I understand that the manifesto speaks mostly about the Internet (although Principle 8 is more about openness and transparency), but there’s a big portion of what Mozilla is that’s not entirely Internet-related. If you had to ask people throughout the community if openness, transparency, and “freedom” (loose word, I know) are part of Mozilla, I bet everyone would agree. Carrying those things to the world might be done through the Internet, but merely because that’s the best communication medium right now, not because it’s part of who we are.

    This might be nitpicking, but I think Mozilla is more than the Internet and what we’re doing, while heavily vested into the Internet, isn’t *only* about building a better Internet.

    I can also argue that “better” is subjective. Our idea of a “better” internet is likely very different from the Microsofts, Yahoos, Googles, and Apples out there. I’d prefer to see a 1-2 liner (not as long as you have now) that encompasses this. I’ve been thinking through it and haven’t come up with something good yet, unfortunately…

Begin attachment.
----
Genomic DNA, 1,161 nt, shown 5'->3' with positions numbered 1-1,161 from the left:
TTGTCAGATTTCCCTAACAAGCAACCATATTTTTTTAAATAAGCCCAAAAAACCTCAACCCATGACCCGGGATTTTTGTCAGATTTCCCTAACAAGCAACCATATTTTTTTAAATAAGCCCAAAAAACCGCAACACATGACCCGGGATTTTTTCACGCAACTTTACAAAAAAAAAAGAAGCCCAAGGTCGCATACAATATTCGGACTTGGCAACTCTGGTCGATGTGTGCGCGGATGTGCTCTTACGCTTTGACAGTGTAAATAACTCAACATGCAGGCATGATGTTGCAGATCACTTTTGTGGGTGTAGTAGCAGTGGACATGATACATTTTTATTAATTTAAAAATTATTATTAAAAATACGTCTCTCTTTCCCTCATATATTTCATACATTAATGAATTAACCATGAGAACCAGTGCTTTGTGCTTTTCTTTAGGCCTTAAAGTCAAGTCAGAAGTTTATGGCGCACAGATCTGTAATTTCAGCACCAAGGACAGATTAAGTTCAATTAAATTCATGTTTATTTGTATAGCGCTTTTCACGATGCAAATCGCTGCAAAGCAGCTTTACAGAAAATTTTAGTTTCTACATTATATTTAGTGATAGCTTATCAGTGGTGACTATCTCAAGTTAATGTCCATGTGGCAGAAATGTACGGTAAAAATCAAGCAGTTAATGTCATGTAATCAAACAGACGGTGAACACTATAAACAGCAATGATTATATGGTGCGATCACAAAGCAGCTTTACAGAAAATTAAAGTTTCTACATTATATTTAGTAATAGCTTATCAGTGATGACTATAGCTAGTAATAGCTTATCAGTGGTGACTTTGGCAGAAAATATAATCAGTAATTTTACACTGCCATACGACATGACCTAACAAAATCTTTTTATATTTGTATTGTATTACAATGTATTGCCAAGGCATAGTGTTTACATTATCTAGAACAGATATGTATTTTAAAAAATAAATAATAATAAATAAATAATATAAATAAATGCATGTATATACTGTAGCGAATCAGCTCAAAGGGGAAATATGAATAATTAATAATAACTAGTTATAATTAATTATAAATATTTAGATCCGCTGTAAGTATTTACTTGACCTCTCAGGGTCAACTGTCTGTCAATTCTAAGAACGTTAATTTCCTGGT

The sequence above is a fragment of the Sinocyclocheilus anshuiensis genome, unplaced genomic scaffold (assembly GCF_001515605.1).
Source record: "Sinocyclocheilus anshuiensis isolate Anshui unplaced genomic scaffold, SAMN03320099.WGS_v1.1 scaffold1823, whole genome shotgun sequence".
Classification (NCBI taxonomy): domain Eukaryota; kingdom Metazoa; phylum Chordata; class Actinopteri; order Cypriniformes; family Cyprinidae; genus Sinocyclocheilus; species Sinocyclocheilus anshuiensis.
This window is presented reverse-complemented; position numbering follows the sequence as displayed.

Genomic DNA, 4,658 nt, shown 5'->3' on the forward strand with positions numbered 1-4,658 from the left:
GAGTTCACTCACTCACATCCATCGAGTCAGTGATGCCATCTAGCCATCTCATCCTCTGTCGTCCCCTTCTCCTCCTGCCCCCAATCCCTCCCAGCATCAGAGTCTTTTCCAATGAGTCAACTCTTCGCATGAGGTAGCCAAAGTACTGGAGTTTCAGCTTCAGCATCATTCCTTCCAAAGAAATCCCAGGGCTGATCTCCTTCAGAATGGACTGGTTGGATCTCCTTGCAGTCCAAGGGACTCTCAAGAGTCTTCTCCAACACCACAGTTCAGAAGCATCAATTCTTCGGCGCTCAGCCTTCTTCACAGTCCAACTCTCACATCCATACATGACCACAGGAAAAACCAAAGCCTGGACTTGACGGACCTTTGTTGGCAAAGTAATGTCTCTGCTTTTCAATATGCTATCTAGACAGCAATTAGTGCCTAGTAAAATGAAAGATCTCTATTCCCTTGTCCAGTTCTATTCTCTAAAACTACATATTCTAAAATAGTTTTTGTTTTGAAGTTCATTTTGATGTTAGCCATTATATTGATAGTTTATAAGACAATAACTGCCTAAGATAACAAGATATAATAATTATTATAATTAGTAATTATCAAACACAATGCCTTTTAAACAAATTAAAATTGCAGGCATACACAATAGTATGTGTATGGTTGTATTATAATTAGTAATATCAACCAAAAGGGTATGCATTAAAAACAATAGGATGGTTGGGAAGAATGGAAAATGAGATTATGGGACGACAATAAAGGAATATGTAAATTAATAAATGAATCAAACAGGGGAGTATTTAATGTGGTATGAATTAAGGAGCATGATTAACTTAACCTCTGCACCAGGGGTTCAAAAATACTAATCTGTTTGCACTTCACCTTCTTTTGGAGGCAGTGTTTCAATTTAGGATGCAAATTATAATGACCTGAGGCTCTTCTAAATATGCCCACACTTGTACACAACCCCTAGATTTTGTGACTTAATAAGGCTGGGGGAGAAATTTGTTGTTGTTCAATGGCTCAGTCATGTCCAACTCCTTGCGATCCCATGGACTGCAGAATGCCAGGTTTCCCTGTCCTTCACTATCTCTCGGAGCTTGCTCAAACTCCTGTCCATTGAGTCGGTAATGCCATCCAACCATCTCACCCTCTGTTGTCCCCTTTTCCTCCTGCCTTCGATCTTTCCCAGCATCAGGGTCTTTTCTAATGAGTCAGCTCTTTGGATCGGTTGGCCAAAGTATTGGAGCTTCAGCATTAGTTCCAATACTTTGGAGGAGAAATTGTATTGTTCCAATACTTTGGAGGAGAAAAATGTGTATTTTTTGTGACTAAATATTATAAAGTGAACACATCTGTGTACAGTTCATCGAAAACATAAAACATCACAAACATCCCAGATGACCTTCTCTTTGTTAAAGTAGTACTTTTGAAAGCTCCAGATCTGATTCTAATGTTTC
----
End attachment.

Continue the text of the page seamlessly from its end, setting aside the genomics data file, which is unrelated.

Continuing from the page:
A large comment with nothing to show for it then. 😉

  • Can I take a stab at trying to write something that I think captures the best of all 3, that’s less wordy? Yes? Okay:

    Mozilla is a global community of thousands of people working together to create a better internet.

    We work in a way that is open and participatory, to create public assets that freely available for others to use, adapt and improve upon. We are motivated by a passionate belief that a better internet can lead to a better society. Our work is supported by the Mozilla Foundation, a non-profit organization headquartered in California. Join us! http://www.mozilla.org.

  • Gerv says:

    Each of them is longer than it would ideally be, and there’s stuff in there which is a side-effect of what we do rather than the core (e.g. the fact that we are a non-profit, or we are “headquartered” (urgh!) in California).